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The electric field due to a charged ring, at a point on its axis, is computed using Coulomb's law.

We choose the origin of the coordinate system at the centre of the ring and work with plane polar coordinates \(r,\phi\). Divide the ring into small elements. One such element, lying in range \(\phi\) and \(\phi+d\phi\) is shown in \Figref{Field-Ring}(a) and (b). The radius of the loop is $ r_0$. The electric field is to be calculated at a point \(P\) on the \(Z\)- axis which is taken to coincide with the axis of the loop.

The charge on the line element is \(AB\) is \(dq=\lambda r_0 d\phi\). and the electric field points along \(AP\) and has magnitude \(dE\), where \begin{equation} dE = \frac{dq}{4\pi\epsilon_0 R^2} \end{equation} The horizontal component of the field, at the point \(P\), due to the ring vanishes. This can be seen by considering contributions from two diametrically opposite line elements as indicated in

We, therefore, need to compute only the \(z\)-component of the electric field. The \(z\)- component of the field due to the line element \(AB\) is seen to be \begin{equation} dE_z = dE \cos \alpha =\frac{\lambda dl}{4\pi\epsilon_0 R^2}(\cos\alpha) , \end{equation} and the total field can be written as \begin{eqnarray} {E}_z&=&\int\frac{\lambda dl}{4\pi\epsilon_0 R^2}(\cos\alpha) \label{eq7}, \end{eqnarray} From the figure we have $dl=r_0d\phi$, $ \cos\alpha=\frac{z}{R}$ and $R=\sqrt{z^2+r_0^2}$. Therefore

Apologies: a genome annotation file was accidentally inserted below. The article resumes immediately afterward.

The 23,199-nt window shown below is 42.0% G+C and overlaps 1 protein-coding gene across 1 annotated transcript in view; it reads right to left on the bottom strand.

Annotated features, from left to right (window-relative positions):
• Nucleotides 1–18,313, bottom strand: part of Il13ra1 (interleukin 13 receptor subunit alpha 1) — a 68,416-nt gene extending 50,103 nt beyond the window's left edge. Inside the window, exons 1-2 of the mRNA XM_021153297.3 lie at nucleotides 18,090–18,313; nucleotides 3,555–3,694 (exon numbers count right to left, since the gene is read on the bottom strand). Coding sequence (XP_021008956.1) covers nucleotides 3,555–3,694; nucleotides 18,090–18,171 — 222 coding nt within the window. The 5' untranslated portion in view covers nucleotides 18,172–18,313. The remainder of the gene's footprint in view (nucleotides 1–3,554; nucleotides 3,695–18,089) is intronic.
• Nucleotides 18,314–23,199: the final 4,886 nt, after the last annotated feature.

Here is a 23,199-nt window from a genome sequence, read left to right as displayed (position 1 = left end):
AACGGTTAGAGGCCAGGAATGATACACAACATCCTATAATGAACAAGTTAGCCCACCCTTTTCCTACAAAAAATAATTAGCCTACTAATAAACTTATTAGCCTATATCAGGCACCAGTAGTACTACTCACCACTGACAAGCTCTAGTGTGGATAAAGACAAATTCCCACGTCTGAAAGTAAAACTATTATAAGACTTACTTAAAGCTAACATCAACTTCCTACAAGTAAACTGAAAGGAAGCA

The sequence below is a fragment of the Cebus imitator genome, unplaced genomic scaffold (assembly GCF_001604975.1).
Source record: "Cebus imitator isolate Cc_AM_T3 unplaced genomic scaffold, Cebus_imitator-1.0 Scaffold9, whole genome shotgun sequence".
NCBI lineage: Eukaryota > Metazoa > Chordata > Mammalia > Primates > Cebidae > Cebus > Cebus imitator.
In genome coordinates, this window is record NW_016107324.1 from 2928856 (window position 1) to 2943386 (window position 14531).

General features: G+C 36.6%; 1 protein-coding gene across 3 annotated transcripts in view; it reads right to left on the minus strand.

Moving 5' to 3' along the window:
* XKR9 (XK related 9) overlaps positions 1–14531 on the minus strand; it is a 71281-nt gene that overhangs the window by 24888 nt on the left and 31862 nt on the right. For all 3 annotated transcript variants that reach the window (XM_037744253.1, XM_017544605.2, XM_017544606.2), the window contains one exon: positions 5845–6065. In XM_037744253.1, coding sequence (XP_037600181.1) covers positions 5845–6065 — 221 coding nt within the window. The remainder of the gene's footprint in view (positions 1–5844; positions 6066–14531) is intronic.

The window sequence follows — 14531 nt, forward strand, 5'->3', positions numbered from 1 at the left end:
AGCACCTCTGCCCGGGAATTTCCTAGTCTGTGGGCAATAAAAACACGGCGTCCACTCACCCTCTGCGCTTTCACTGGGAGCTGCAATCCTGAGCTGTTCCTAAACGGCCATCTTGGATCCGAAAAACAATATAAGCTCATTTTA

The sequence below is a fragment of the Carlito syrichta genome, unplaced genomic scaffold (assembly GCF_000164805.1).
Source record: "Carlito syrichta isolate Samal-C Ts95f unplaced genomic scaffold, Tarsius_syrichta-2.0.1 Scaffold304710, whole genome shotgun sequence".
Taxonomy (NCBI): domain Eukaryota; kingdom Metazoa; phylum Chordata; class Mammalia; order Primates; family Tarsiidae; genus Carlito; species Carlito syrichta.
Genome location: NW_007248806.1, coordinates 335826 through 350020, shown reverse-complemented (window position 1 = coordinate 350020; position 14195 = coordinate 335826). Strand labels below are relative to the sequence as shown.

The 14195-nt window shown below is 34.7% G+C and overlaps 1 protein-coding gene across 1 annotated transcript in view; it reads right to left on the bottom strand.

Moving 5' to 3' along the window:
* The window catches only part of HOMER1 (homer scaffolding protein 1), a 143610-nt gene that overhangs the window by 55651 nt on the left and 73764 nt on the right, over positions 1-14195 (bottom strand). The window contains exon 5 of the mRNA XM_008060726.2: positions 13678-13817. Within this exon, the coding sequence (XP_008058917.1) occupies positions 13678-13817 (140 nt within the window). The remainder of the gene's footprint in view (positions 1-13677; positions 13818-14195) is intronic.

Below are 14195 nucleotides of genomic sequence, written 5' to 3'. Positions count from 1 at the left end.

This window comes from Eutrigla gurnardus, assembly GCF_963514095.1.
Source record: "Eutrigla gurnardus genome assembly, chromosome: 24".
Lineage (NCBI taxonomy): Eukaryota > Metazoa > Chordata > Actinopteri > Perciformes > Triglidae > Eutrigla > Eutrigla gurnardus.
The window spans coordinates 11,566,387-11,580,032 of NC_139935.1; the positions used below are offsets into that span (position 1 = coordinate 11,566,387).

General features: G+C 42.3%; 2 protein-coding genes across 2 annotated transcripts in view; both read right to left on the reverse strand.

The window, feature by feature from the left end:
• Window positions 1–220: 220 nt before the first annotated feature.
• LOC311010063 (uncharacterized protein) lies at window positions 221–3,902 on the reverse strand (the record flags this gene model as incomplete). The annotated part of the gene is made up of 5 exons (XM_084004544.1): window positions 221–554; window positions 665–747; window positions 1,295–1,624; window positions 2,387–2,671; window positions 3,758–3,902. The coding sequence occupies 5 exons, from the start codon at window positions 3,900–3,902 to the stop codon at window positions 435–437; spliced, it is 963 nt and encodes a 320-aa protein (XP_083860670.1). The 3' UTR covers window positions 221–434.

\begin{eqnarray} \nonumber{E}_z&=&\int\frac{\lambda r_0 d\phi}{4\pi\epsilon_0 (z^2+r_0^2)}(cos\alpha)=\frac{\lambda z r_0}{4\pi\epsilon_0 (z^2+r_0^2)^{3/2}}\int d\phi\\ \nonumber&=&\frac{\lambda z r_0}{4\pi\epsilon_0 (z^2+r_0^2)^{3/2}}(2\pi) \\ E_z&=&\frac{qz}{4\pi\epsilon_0(z^2+r_0^2)^{3/2}} \label{eq8} \end{eqnarray} where $q=2\pi r_0\lambda$ is the total charge on the ring. Thus the final answer for the electric field is given by \begin{equation} \vec E = \frac{qz}{4\pi\epsilon_0(z^2+r_0^2)^{3/2}} \, \hat k. \end{equation} For large \(z\), the field becomes \begin{eqnarray} {E}_z\approx \frac{q}{4\pi\epsilon_0z^2} \label{eq9}. \end{eqnarray}

This is understandable because the ring would appear to be point like and the entire charge \(q\) on the ring appears to concentrated at a single point.

One important point, not to be missed, is that one must remember that 'large', or 'small', always means compared to some quantity. In the present case large \(z\) means \eqref{eq9} holds for \(z>>r_0\).